In 1881, Joseph Rowe Osborn, joined the prospering Wine Company Thomas Hardy and Sons. Although a teetotaller he eventually became a partner and director and was very successful. While not a drinker, he did have another vice of sorts… horse racing. Amongst his stable he had a horse called Footbolt who was relatively successful and won Joseph enough prize money to be in the position to purchase some land of his own. Joseph’s son Francis (‘Frank’) Osborn was studying medicine at Melbourne University but was advised upon ill health to, “take up life on the land”. In 1912 Frank and his father purchased two sections of land in the hills just north of the townships of Gloucester and Bellevue now just known as McLaren Vale. This amounted to 64ha which included the established Milton vineyards, which was 22.5ha in size and planted in the 1890s. Frank then renamed the properties Bundarra. They immediately started to sell grapes and plant more vineyards before Frank joined the AIF in 1915. Whilst serving overseas his family continued to plant vines and upon his return he renovated and extended the original d’Arenberg homestead looking across the Vale to St Vincent’s Gulf. Joseph Osborn died on 25 May 1921 leaving full control of the business to Frank. Frank married Helena d’Arenberg in 1920, built a house, and had three children, Antoinette, Rowen and d’Arry. Helena sadly died shortly after giving birth to d’Arry and the children were raised by their father and a nurse fondly known as Mickie. In 1927, a year after Helena’s death, Frank was encouraged by friends and family to consider building a winery and producing wine as a way of getting his life back on track. The first vintage, in 1928, produced a heavy red table and fortified wine. Production increased to supply the Empire but was disrupted at the beginning of World War II. They were able to resume in 1943 when 16 year old d’Arry came home from school and helped his father, whose health was failing, to run the business. It was a demanding job for a teenager but d’Arry was equal to it and gradually took over the management of the business while ownership remained a family partnership with his sister and brother (which is how the winery is still governed today) Surrounded by peppermint gums, the block that was replanted in 1989 to Chambourcin, which is a hybrid variety, has proven itself as a successful variety for red wine production.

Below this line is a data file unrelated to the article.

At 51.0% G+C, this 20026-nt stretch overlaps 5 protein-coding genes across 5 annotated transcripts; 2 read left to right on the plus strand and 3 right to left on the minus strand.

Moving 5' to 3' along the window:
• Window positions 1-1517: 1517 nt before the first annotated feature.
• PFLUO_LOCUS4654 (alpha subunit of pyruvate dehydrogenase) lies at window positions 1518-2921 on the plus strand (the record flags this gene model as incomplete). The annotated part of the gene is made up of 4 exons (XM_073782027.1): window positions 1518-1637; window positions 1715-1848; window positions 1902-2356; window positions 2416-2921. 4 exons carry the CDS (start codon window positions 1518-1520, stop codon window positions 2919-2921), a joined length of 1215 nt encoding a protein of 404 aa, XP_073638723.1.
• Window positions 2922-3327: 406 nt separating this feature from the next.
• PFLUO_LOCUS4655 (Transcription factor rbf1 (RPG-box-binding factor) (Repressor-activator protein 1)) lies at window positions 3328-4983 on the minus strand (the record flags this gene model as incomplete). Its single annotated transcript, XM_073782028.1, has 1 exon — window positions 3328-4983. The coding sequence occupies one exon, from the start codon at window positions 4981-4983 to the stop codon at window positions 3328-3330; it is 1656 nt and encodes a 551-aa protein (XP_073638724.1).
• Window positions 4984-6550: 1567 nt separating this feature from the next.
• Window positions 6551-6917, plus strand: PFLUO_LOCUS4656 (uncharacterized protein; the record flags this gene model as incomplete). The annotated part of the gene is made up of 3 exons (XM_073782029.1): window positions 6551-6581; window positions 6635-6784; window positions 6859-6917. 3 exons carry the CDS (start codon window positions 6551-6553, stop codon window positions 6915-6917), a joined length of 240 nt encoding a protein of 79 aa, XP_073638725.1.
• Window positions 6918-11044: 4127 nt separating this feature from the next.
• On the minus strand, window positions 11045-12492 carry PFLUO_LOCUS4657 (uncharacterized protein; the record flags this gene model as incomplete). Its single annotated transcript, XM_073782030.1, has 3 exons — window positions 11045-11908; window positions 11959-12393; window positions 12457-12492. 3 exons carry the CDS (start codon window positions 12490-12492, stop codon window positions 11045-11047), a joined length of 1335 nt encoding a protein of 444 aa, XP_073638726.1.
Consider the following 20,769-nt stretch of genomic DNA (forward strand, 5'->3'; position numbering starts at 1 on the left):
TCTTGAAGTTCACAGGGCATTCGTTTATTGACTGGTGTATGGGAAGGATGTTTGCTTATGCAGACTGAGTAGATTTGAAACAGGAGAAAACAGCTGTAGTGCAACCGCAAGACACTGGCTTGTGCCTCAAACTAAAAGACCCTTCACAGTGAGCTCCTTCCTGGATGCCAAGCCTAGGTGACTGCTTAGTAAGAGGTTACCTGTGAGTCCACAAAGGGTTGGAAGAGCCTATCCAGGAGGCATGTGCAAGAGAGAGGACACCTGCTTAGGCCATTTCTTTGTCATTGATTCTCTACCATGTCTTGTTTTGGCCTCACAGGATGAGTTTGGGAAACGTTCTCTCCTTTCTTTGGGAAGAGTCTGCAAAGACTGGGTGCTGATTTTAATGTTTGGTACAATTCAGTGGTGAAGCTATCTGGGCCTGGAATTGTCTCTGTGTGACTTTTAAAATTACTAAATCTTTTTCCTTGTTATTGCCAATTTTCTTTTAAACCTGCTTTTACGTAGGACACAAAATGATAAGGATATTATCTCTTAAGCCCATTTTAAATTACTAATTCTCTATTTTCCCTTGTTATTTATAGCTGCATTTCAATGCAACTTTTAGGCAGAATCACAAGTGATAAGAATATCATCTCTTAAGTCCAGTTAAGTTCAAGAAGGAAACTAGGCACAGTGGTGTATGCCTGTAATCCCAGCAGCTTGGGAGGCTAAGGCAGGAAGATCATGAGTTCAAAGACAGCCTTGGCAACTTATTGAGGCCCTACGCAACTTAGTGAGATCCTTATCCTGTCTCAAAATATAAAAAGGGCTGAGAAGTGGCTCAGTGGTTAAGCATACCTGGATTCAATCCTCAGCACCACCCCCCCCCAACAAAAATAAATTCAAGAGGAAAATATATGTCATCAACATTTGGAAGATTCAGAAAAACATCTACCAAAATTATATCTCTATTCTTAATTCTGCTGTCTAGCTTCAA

The lifted red fruits expected from Grenache are met with darker fruit characters and lovely spice. As the wine opens in the glass, the true depth is revealed with layers of gravelly earth, iron and graphite along with licorice and anise. There is also a pretty nuance of fresh roses and dried petals adding an elegant touch. The palate has immediate impact with pungent, rich dark fruits and earth. The dark plum and mulberry fruit make way for rich, gritty and vibrant fruit tannins which build nicely before slowly fading to reveal oodles of spice and dark earthy fruits. There is considerable structure, restrained power, focus and great depth focus which will ensure it ages with grace.